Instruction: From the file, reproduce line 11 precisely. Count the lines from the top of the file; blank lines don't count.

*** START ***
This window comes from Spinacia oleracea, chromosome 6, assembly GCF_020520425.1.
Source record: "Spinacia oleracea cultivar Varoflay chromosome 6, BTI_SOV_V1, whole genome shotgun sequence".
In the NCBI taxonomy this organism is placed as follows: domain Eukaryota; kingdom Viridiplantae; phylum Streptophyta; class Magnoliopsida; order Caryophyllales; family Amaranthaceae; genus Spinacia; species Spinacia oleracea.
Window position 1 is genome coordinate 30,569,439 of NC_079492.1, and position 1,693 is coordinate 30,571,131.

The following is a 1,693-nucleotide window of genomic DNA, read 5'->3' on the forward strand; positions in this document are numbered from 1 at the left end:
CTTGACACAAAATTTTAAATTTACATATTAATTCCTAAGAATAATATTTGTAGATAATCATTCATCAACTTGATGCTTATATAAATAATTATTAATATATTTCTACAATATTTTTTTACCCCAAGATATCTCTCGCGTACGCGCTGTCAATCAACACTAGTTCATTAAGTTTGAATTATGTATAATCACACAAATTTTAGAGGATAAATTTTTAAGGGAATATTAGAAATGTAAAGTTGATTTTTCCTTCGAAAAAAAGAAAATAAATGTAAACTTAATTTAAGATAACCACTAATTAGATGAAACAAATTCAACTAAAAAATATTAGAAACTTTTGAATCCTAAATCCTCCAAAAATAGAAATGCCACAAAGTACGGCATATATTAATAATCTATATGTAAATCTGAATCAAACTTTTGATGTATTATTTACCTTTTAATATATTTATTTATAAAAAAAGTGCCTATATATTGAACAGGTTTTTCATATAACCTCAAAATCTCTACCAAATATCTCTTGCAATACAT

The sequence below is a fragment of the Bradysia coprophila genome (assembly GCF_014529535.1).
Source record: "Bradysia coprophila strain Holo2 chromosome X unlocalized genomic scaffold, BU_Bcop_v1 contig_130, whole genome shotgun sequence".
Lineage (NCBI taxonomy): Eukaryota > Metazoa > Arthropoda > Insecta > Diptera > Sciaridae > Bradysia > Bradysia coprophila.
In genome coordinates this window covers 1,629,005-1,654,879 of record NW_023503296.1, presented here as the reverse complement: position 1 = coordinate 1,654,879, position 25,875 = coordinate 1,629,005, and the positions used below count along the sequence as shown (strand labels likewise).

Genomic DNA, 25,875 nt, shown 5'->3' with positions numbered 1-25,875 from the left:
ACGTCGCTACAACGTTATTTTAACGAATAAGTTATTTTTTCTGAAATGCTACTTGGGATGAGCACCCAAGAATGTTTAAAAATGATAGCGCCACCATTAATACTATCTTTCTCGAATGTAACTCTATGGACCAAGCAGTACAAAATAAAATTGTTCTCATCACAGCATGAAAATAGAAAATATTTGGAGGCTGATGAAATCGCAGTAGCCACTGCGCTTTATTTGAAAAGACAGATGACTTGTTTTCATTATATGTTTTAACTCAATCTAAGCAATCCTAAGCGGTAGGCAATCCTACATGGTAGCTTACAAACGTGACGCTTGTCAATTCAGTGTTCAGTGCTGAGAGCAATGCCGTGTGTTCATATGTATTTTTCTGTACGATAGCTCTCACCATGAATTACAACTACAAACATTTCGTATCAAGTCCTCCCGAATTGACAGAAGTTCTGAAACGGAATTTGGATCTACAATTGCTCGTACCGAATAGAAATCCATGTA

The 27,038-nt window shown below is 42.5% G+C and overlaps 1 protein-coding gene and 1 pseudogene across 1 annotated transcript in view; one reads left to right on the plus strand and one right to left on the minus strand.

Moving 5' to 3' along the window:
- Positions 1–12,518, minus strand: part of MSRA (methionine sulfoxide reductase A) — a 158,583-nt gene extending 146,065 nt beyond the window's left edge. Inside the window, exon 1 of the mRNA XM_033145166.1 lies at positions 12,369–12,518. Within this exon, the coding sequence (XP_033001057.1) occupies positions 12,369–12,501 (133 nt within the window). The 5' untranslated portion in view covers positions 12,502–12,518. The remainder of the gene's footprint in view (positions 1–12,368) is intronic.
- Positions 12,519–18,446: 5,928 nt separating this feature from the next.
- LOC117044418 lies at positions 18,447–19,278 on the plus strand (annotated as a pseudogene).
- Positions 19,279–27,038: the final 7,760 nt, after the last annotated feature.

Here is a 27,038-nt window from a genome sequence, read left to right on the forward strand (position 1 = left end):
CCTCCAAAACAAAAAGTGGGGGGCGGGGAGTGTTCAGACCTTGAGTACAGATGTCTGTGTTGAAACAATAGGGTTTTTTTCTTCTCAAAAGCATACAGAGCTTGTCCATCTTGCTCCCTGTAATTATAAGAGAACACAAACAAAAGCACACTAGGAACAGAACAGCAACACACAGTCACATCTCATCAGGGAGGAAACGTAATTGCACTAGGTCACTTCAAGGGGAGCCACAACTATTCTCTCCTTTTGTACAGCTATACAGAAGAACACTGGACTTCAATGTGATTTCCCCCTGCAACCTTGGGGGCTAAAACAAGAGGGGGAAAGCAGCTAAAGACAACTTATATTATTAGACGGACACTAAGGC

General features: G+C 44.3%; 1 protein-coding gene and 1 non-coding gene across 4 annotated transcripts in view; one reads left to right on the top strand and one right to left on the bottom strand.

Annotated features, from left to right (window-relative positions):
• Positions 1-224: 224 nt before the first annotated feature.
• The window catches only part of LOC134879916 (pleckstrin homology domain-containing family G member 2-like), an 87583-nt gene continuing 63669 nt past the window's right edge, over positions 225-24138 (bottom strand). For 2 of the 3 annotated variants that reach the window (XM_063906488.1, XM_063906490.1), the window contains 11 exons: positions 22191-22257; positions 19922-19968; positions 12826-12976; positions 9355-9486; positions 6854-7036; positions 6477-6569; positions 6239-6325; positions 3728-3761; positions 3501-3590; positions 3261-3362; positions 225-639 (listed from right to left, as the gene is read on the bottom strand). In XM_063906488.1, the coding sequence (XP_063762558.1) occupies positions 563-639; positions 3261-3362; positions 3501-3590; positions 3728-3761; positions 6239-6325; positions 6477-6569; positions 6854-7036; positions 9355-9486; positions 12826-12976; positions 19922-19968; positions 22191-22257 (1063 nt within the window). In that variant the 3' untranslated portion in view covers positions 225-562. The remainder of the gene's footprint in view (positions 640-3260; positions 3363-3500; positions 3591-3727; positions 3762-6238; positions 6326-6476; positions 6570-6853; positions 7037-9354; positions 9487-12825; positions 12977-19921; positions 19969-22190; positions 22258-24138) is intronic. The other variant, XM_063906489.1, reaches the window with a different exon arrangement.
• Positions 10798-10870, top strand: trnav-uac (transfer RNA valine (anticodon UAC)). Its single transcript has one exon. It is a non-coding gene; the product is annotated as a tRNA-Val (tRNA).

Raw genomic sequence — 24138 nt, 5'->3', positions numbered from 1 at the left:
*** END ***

Genomic DNA, 25,875 nt, shown 5'->3' with positions numbered 1-25,875 from the left: